Brown rice syrup is made from brown rice that is soaked, sprouted and cooked with a special enzyme that breaks the starch down into smaller, sweeter carbohydrate molecules. Brown rice syrup has the consistency and look of agave nectar or honey, but is not as thick. Brown rice syrup is not as sweet as other sweeteners, and can have almost a caramel or butterscotch undertone.
Brown rice is considered a healthy food, so if a sweetener is made from a health food, does that mean the sweetener is healthy? Brown rice syrup may have some potential health benefits, but also some not so beneficial considerations as well.
Better for Diabetes?
Diabetics should treat brown rice syrup like other caloric sweeteners, according to the American Diabetes Association. Brown rice syrup is released into the blood stream slower than regular sugar, but it can still raise blood sugar over time.
Brown rice syrup is primarily made of maltose and maltotriose which are further broken down to glucose (blood sugar) molecules. Some people assume brown rice syrup is better for blood sugar compared to sugar because it seems brown rice syrup isn’t as sweet. However, keep in mind brown rice syrup is a source of extra sugar that should be limited.
A 2009 study from the Journal of the American Dietetic Association analyzed the antioxidant capacity for various sweeteners. Researchers found a significant difference between different types of sweeteners. White refined sugar, corn syrup and agave nectar had the lowest amount of antioxidant amount, and dark and black strap molasses had the highest amount.
Brown rice syrup along with honey, maple syrup and barley malt syrup provided in between the low and high end of sweeteners for antioxidant capacity. Replacing sweeteners low in antioxidants, like refined sugar and corn syrup, for sweeteners higher in antioxidants like brown rice syrup or honey could be beneficial to provide an extra source of antioxidants.
Of course sweeteners are not the only way to get antioxidants; other sources of antioxidants from the diet include fruits, vegetables, teas, dark chocolate, nuts and coffee. Researchers from this study concluded replacing refined sugars with higher antioxidant sweeteners could respectively increase the amount of antioxidants in the diet.
Rice and rice products have come under scrutiny lately because of concern of inorganic arsenic contamination. Inorganic arsenic is a carcinogen, and arsenic can be found in the soil where rice is grown in certain parts of the country. A Consumer Reports investigation in 2013 expressed concern to the FDA to monitor levels of arsenic in rice products and apple juice.
Rice products from certain areas of the world, like Bangladesh, are thought to have higher concentrations of arsenic than Thailand or India. However, levels of arsenic have been found all over the world. Brown rice is also thought to have more arsenic compared to white rice because the outer shell is left on.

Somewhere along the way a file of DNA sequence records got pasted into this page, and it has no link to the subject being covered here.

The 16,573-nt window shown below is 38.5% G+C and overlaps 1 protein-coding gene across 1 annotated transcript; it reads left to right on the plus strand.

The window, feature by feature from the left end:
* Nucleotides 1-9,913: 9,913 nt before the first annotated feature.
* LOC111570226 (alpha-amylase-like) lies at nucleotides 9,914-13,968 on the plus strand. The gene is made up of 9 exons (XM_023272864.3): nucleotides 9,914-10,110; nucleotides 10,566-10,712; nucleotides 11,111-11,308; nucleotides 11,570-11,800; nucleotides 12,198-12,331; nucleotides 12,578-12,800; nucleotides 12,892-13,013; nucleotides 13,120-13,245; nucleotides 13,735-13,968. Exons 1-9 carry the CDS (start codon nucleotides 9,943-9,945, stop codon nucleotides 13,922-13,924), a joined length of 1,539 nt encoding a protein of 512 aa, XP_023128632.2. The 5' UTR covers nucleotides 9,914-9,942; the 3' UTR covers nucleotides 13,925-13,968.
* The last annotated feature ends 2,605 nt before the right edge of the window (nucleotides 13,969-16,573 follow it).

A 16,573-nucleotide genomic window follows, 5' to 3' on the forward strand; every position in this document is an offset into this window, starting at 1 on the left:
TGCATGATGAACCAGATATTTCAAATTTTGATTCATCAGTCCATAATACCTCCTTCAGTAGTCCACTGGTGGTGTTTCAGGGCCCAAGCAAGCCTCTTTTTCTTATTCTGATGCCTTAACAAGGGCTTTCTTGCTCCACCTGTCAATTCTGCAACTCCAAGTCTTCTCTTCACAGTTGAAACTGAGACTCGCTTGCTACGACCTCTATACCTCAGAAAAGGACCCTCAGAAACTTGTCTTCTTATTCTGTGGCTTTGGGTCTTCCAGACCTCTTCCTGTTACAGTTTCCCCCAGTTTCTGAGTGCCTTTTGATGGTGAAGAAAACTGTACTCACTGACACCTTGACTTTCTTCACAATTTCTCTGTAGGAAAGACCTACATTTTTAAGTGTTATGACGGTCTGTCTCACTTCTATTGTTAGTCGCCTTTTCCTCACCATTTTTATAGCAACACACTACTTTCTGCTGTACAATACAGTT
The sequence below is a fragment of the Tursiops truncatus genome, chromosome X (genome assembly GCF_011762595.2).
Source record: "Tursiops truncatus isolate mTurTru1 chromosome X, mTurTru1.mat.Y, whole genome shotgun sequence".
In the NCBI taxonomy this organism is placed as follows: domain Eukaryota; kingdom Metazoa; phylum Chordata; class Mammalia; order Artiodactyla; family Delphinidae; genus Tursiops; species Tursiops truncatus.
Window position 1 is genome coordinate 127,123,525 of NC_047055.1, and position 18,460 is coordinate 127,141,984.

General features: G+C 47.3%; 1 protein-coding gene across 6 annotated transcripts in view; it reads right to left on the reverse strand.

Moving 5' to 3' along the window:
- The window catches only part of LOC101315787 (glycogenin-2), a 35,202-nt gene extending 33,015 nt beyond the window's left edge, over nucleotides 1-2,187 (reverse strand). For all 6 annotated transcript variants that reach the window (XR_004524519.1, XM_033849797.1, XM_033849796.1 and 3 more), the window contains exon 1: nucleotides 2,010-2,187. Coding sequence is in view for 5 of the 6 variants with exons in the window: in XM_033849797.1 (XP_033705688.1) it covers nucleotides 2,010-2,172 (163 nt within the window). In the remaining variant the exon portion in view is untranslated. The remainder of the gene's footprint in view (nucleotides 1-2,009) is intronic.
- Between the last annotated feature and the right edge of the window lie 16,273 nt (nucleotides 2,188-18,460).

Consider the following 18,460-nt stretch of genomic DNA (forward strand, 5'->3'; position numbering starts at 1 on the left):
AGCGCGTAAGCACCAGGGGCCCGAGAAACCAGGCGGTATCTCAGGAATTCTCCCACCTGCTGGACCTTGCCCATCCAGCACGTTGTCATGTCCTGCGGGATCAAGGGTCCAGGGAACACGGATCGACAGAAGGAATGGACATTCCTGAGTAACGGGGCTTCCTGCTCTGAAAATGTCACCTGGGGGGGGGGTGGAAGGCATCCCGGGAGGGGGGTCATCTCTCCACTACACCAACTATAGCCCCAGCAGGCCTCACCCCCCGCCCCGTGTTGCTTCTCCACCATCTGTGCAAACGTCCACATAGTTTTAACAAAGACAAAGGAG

Does this mean you shouldn’t eat brown rice or brown rice syrup? It’s not fully known if or how much arsenic will be in various rice or syrups. It’s always a personal choice when it comes to what food you are going to eat, but as of now eating these foods in moderation is probably best. The FDA should have tighter regulations on arsenic in place hopefully soon.
According to cooking authority Le Cordon Bleu, using brown rice syrup in place of another sweetener may not be best, as baked goods can come out tough or harder consistency than desired. Brown rice syrup is commonly used as a sweetener in energy bars or harder texture foods because of this reason.
Brown rice syrup can be used for non-baking things like sauces, marinades or added to drinks. Keep in mind brown rice syrup is not as sweet as honey, agave nectar or table sugar. Therefore, when substituting in recipes you often need to use a larger quantity of brown rice syrup to get the same flavor.
Good or bad?
So is brown rice syrup good or bad? It has the option to be either. As with any other sweetener, the biggest question is how much are you using. Brown rice syrup contains glucose and calories like any other sweetener. Even though it may break down slower than refined sugar, it is still a source of glucose that can impact risk for type 2 diabetes and obesity.
A positive for brown rice syrup is it is higher in antioxidants compared to other sweeteners like refined sugar, corn syrup or agave nectar. However, according to a Consumer Reports review, some rice products may have high levels of arsenic in them. Therefore, any rice product may need to be used in moderation.
Brown rice syrup is naturally not as sweet as other sweeteners, so substituting for baking is individualized based on taste preferences.
References used in this article